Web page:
*We respect your privacy

Will China bring us back to the gold standard?

Jan 24, 2018 | Peter Christensen |

Will China bring us back to the gold standard?

Over the years, China has meticulously focused on increasing its position in the world economically, financially, and militarily. Its success is built on trade deals, creating credit facilities, and setting up an alternative to the West’s SWIFT clearing system. In addition, China has rapidly increased its gold possession, which is now estimated at at least 20,000 tons. The US, by comparison, has just over 8,000 tons.

China seems to be on its way to, willfully, taking over the role as the leader of the world from the US. In a previous article, (  we discussed the US dollar, the primary reserve currency of the world, and the problems that it now faces. China is looking at the Chinese Yuan to be taking over the role of the world’s reserve currency as well, for the enormous benefits that the US has reaped for over 70 years from having the dollar be the dominant global currency.

Western gold vaults are bleeding

Meanwhile, China is readying a yuan-priced crude oil benchmark backed by gold, which will change the whole game. China imports roughly 3 billion barrels or oil a year, which amounts to $150 billion at $50/barrel. The yearly production of gold is 80 million ounces (2,500 tons), valued at a total of just over $100 billion at $1,300/ounce. In other words, one (1!) country consumes more oil than the global production of money. Think about that for a minute.

China imports around 2,000 tons of gold yearly, while India imports roughly 1,000 tons. Since the yearly gold production is 2,500 tons, where does all that gold come from? The answer is clear: The US and the West in general are letting their gold reserves bleed so that they can pretend their currencies and the financial systems backing them are solid.

Why China wants a gold standard

Let’s say China pays for its oil with yuan, which it offers to convert into gold. Surely, not all oil producers will take them up on the offer to convert into gold—perhaps just 25% will. Either way, the question is how China and India will be able to import amounts of gold that exceed gold production. The straightforward answer is that they can’t, not at current gold prices. China knows this, so this means that China is preparing for a day when current gold prices are not relevant anymore. If this was not clear, let’s make it clearer. China and India are buying gold at a rapid pace, because they know that the price of gold is going to skyrocket, and they will push it to do so.

China has been watching as US gold reserves have declined to disguise the credit bubble and exorbitant printing of US bills, and they don’t want to end up in the same situation should the yuan become the global reserve currency. Instead, China seems to be heading towards a new gold standard in order to turn “oil for US dollars” into “oil for gold”. This will only be driving up gold prices by offering much higher prices for its gold purchases. At the same time, by offering gold for oil, China is creating a demand that supply cannot meet—again, at current price levels.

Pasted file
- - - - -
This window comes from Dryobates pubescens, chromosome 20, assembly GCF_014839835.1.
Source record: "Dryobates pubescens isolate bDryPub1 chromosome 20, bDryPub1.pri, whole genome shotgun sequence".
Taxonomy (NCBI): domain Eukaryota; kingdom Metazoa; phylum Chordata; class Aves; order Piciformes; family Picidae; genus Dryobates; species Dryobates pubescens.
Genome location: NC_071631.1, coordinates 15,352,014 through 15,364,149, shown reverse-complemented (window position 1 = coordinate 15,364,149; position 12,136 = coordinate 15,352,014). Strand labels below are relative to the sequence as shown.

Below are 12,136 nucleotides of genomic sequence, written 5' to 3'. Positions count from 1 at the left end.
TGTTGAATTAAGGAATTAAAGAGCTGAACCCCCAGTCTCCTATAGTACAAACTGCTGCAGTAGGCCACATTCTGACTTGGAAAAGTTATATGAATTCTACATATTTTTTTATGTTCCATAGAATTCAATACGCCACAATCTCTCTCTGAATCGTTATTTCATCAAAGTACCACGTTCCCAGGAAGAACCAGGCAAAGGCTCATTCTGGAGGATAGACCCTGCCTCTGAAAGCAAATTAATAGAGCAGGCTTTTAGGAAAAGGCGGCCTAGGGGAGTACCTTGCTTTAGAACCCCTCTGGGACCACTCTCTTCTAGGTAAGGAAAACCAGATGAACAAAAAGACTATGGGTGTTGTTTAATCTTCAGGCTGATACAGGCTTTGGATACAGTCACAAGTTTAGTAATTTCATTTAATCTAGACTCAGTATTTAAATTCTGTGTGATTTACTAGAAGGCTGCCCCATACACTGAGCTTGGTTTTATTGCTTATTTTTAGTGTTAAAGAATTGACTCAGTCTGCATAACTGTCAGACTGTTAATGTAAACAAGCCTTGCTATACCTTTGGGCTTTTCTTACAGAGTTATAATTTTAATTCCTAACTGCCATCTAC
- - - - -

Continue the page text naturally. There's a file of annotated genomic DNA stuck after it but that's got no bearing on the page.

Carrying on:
The golden rule is – “He who has the gold makes the rules”

Being the largest owner of gold in the world, China is effectively increasing the value of its treasury, while other nations will find it almost impossible to accumulate gold due to the higher prices. In other words, China is securing its position as the financial leader of the world way into the future. Gold is lasting wealth, and China is fully aware of that.

At the same time, China is effectively devaluing its own currency, the yuan, versus gold. To understand just one of the many advantages to devaluation, just look at history. The 1934 devaluation of the US dollar created inflation, which makes it easier to pay debt while boosting the real economy.

Heading towards a gold standard means moving away from the dollar standard. As a result, the dollar will devalue versus the yuan because of decreased demand from oil trade and because of decreased power associated with no longer being the issuer of the world’s primary reserve currency. Let’s just hope that our country doesn’t take military action to enforce the dollar standard—a move we have taken repeatedly over the years.

More importantly, however, China’s path avoids bleeding out treasury gold. Should China convert yuan into gold it purchases on the open market—instead of digging into its treasury—they won’t face a “de Gaulle moment.” So, there may not be enough gold at the current price, but the price doesn’t matter to China because they’ll benefit from higher gold prices. What matters to them is that they don’t diminish their gold treasury, which they have accumulated with great care over the years. In other words, China won’t convert yuan into their own gold—they will convert it into gold they purchase on the open market.

China is able to just sit back and let “nature” create the new gold standard where they are the wealthiest ones. And this is something that has been in the works for a long time. In 1971, Chairman Mao said, “This is the beginning of the end for the dollar.” China’s actions are meticulously calculated and logical. We can call this “financial war.” The question is whether this could lead to actual war…